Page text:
Bob Lowe cattle farm nature-based climate solutions Amber Bracken The Narwhal

Canada invests $25 million into natural carbon storage in drought-stricken Prairies

Funds to conserve and restore wetlands and grasslands may provide some relief for Canadian farmers struggling in a year of record-breaking heat waves and persistent drought

This story is part of Carbon Cache, an ongoing series about nature-based climate solutions.

Organic grain farmer Karen Klassen asked her dad what the land around their farm used to look like. He told her that when he was young in the 1960s, there were bushes and trees dotting the landscape and creeks running through farmland. 

Klassen doesn’t see those things today when she looks around her farm in southern Manitoba, two hours southwest of Winnipeg. Wetlands in the area have been drained and trees have been chopped down to maximize room for crops, she said. Some of her goals for her farm include restoring a creek and reintroducing native shrubs and plants.

That’s why she was excited to hear the Ministry of Environment and Climate Change announced more than $25 million in funding to conserve, restore and enhance wetlands and grasslands in the Prairie provinces.

The ministry announced the funding last week, estimating the funded projects could conserve up to 30,000 hectares of wetlands, grasslands and riparian areas, in addition to restoring up to 6,000 hectares and enhancing up to 18,000 hectares.

In a press release, the ministry said protecting nature will encourage natural carbon sequestration in the landscape, along with supporting biodiversity and making communities more resilient to climate change.

Klassen sees opportunities in her own area, in particular restoring wetlands. After wetlands are drained the areas often remain damp and saline. This is not very good for growing crops, which means those areas wind up not contributing much to the profit of the farm, she said. Klassen, who is a member of the Farmers for Climate Solutions coalition, told The Narwhal it would make more financial sense for many farmers to restore those areas as wetlands.

“You plant it, you keep planting it, you put the same amount of fertilizer on it every year … and it doesn’t do well at all,” she said. 

But if a farmer can benefit from this federal funding to restore the area, “that might actually tip the balances to incentivize people to turn it into wetland,” she said.

Bob Lowe, president of the Canadian Cattlemen’s Association on his ranch near Nanton, Alta. Lowe is among a growing number of farmers who are altering practices to adapt to climate change. Photo: Amber Bracken / The Narwhal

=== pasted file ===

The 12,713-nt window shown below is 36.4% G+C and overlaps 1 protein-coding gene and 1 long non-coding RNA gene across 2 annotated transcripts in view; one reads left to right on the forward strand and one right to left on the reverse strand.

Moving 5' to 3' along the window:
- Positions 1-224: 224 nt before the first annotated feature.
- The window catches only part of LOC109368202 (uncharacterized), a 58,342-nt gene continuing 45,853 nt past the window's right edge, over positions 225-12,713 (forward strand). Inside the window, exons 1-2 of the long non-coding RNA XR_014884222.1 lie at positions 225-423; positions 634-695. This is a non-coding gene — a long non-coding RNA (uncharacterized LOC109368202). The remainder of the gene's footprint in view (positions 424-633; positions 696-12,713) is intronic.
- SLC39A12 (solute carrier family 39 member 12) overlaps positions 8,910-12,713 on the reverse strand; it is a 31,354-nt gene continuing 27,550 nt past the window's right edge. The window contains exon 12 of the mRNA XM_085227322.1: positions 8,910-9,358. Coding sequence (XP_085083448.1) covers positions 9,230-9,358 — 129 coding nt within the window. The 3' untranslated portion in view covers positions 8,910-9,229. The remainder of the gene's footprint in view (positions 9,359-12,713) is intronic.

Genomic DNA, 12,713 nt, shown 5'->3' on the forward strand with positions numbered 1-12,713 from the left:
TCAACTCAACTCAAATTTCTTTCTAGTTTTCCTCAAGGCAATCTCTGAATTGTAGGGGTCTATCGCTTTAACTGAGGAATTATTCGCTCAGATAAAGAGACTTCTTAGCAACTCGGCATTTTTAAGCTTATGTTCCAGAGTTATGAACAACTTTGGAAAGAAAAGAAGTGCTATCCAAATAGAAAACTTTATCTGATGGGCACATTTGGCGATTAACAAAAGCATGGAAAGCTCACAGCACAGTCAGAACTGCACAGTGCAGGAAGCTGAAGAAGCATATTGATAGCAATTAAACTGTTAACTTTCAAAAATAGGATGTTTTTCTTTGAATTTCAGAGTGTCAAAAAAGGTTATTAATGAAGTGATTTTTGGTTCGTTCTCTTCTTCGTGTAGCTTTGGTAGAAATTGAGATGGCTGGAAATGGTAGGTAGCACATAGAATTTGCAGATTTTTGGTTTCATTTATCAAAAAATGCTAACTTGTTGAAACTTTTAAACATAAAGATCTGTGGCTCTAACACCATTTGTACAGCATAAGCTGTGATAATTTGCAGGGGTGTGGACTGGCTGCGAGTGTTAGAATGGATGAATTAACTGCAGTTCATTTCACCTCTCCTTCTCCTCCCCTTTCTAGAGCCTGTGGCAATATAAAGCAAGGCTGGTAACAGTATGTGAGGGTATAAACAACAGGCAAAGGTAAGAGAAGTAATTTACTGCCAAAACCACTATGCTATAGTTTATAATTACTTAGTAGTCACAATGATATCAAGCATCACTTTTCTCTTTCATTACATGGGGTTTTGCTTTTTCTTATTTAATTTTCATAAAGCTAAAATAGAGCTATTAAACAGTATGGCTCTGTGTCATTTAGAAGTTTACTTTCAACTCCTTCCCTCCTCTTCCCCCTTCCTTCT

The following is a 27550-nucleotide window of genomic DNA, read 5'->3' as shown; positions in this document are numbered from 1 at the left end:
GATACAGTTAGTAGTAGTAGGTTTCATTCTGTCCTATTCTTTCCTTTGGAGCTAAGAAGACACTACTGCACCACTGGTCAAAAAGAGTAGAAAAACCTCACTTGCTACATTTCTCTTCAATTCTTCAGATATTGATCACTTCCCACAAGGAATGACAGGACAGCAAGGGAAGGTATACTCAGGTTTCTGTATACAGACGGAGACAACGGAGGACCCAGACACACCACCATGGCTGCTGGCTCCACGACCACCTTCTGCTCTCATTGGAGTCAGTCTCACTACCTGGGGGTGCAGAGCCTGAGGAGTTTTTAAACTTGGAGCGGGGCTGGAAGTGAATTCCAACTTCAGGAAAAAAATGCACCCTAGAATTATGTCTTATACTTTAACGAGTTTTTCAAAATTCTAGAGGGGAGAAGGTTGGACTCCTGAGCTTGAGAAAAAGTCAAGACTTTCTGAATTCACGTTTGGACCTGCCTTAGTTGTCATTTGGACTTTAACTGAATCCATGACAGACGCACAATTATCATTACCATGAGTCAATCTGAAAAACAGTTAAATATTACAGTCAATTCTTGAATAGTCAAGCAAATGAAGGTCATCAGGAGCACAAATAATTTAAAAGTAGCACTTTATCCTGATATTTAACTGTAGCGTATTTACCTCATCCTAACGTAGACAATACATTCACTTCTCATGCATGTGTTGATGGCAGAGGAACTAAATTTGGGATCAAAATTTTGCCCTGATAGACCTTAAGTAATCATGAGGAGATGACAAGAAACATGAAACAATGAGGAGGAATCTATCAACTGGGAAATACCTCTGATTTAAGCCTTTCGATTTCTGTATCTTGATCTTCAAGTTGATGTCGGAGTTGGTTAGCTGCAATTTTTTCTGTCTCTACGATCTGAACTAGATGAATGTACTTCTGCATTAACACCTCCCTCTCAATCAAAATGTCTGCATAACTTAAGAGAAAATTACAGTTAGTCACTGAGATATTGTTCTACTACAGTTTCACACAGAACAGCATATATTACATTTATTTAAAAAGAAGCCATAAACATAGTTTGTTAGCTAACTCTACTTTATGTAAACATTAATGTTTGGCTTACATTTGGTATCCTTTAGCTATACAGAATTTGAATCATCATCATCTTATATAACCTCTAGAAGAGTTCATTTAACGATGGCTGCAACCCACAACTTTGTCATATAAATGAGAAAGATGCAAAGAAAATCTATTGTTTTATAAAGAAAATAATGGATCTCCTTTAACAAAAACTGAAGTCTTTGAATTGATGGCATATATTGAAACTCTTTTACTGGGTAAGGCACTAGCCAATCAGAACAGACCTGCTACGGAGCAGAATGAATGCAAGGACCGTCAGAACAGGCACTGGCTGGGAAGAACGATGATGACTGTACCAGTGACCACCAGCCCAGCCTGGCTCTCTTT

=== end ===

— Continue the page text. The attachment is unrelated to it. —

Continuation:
Klassen sees this as an opportunity to get more people to rethink how they farm.

“I know people are trying their best … [but] there are a lot of problems with how we are currently farming,” she said. “We are pretty big contributors to greenhouse gas emissions, and sustainable ways of growing food is not exactly the norm right now.”

Some people are resistant to changing their agricultural practices, but Klassen said that many agricultural producers want the same thing that these projects aim to do: “making sure the soil is healthy long-term for your children.”

‘It’s a win-win’: conservation can sequester carbon, plus mitigate crop disease

In its announcement, the ministry emphasized how this work will improve the grasslands and wetlands’ ability to store carbon. The investment is part of the Nature Smart Climate Solutions Fund, which is a $631-million fund over ten years that supports projects to restore and enhance peatlands, wetlands and grasslands in their ability to store carbon.

“Western Canadians know that climate change is here. They also know that in order to fight climate change and adapt to its impacts, we must embrace the power of nature,” Minister of Environment and Climate Change Jonathan Wilkinson said in a press release. 

A 2017 study found nature-based climate solutions could provide up to one-third of emissions reductions needed under the Paris Accord, which intends to keep global temperature increases below 2 C. 

Grasslands and wetlands bring other benefits to people and wildlife, such as flood mitigation and water retention. 

goldenrod plant
Api’soomaahka, William Singer shows a goldenrod plant on the area of land he is working to restore to native grassland on the Kainai Blood Tribe reserve near Stand Off, Alta. In the face of climate change, grasslands have a major role to play in sequestering carbon, storing as much as 180 tonnes of carbon per hectare, equivalent to the annual emissions of 39 cars. Photo: Amber Bracken / The Narwhal

“[A wetland] does provide a lot in terms of ecosystem goods and services, and it does have an influence on the local microclimate. It can help mitigate some of those impacts of climate change that we’ve been feeling painfully this year,” Thorsten Hebben, provincial manager of operations for Ducks Unlimited in Alberta, told The Narwhal in an interview.